Relevancy is at the heart of the Google search. Money seems to run deep in the heart of the adwords system. Now you know.
Google Search Plus Your World
If you’re in the US, and when you search on Google.com in English, you can now access 2 kinds of results: either classic links from the whole web or links coming from your Google social network (Google+) and photo sharing service (Picasa).
In this new social search, Google displays statuses, photos, circles, and profiles that may interest you from Google+, as well as business & celebrities pages linked to your search. Photos from Picasa can also be displayed.
Here is the official video presenting the new social feature:
Users can simply decide whether they want to get social results or unpersonalized results or not. They can simply choose to turn on/off the toggle button displayed below:
Social Search isn’t New
It isn’t the first time Google includes contents from social networks into its search engine.
In December 2009, the search results page displayed real time status updates from Facebook, Twitter or some blog posts related to the query into a box and then a dedicated page. This feature was removed in July 2011.
In the meantime, Google released the +1 button to its search results page in March 2011. The button was connected to the new social network Google+ in June 2011. Content liked by circles of friends were given priority in the search engine results.
Social Search for Better Search and More Money
With this new feature, Google strives to improve the quality of its search results. However, it’s also a good way to promote Google+ that is still small compared to Facebook and Twitter.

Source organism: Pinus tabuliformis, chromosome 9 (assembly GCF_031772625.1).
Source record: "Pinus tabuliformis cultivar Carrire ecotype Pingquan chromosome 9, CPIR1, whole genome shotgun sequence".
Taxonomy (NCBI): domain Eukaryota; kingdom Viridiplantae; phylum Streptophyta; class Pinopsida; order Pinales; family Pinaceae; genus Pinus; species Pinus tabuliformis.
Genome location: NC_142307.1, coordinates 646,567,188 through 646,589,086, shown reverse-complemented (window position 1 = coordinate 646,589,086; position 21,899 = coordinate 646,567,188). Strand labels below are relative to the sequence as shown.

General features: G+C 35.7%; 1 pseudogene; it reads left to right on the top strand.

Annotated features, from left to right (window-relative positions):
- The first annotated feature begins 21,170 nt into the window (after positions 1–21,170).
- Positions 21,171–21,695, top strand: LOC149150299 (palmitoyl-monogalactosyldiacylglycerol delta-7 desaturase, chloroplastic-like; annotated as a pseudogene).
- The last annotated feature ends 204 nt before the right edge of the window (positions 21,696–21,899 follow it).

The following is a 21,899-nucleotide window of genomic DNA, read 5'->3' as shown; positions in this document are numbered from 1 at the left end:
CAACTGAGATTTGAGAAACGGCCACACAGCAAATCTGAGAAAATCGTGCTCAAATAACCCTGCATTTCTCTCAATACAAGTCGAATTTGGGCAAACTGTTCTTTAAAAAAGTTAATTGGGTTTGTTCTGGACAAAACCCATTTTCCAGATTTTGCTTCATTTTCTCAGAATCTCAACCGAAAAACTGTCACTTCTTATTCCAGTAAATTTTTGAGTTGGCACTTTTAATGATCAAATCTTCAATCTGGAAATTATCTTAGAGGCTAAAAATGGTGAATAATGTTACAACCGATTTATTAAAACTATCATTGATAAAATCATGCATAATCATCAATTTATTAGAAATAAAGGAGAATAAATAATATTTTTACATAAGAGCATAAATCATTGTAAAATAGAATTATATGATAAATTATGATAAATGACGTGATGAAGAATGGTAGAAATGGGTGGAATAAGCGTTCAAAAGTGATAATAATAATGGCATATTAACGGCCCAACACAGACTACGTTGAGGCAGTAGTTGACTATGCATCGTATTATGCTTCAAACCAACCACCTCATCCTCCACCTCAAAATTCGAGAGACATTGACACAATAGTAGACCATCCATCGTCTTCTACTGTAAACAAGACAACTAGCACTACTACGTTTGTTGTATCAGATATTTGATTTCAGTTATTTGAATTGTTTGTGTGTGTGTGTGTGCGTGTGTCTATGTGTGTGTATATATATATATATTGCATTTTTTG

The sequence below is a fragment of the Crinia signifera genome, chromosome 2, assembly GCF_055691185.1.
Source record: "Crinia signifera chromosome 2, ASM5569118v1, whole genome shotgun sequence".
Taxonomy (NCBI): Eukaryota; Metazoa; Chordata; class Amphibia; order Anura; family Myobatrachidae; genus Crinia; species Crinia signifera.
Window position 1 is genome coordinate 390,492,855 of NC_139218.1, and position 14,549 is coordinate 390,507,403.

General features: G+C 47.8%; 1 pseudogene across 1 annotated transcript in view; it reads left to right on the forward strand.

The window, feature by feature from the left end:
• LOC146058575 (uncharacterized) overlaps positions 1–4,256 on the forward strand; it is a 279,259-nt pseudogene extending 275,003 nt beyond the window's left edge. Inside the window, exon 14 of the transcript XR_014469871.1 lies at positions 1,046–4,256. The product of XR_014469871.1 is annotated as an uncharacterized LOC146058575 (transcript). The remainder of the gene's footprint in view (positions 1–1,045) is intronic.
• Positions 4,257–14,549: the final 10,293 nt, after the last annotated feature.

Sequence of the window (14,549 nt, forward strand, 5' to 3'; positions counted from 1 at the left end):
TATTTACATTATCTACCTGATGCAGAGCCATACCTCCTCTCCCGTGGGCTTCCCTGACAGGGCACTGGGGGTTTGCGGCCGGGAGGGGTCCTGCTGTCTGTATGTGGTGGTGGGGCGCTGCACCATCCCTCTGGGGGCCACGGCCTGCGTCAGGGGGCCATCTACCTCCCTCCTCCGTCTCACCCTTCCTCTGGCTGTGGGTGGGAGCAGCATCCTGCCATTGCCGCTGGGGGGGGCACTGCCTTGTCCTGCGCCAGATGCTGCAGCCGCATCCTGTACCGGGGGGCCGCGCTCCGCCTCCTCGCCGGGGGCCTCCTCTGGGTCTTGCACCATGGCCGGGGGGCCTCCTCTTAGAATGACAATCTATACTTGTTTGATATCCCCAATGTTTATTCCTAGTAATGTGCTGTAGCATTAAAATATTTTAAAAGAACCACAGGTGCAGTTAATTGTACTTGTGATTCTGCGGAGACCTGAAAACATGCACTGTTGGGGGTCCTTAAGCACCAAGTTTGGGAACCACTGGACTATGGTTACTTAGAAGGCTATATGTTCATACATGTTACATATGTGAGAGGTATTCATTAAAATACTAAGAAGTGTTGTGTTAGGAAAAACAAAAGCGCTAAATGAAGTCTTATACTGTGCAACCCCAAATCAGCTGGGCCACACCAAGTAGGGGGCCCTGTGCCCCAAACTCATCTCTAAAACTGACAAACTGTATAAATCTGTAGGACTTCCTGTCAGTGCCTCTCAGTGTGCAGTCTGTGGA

And the idea behind getting more and more registered users is also getting more money from advertisement. Indeed, social networks enable advertisers to run targeted campaigns that are generally more expensive as better targeted.
According to eMarketer, 10.6% of all marketing expenses will be allocated to social network advertising in 2012, so Google wants to get a share of the cake.
A Fierce Debate
Following the announcement, some voices said Google was a threat for the Internet.
According to Wired co-founder, John Battelle, Google excludes Facebook from its social search, and this is harmful for the Internet development.
Some others think Google is pushing its own services too much, abusing from its leading position. According to the famous SEO specialist, Danny Sullivan, the role of search engines is to redirect towards the best information even though not present in-house.
And What About My SEO?
With this new feature, Google makes search more social, and therefore more personalized.
Is SEO dead? As every major update on Google search, not it isn't, it will just evolve. Previously to this announcement, Google decided to turn on secure search for signed-in users, affecting many search queries.
If you aren't familiar with Google+, I'd recommend you to read why your should create a Google+ page.
What do you think about new Google social search feature? Are you excited about it? Do you fear it? Please share your thoughts in the comments below.
However, as you may know, those techniques are actually reprehensible by the search company itself.
Indeed, according to Aaron, the request This post is sponsored by Google in English makes more than 400 pages containing sponsored posts by Google, and a do follow to the download page of Chrome.
However, in its good practice SEO guide, Google flays paid links and advices against using do follow links in sponsored posts.
Matt Cutts, Google’s head of spam, even previously considered those techniques as spam (by the way read our previous article to see how SEO differs from spam).
The question everybody wonders is whether Google would be punished or not. Other companies such as JC Penney, Forbes and Overstock (as well as Google Japan) were severely punished by the search engine for using paid links.
Google hasn’t made any statement about this yet. Let’s see what the search company decides to do with its own page.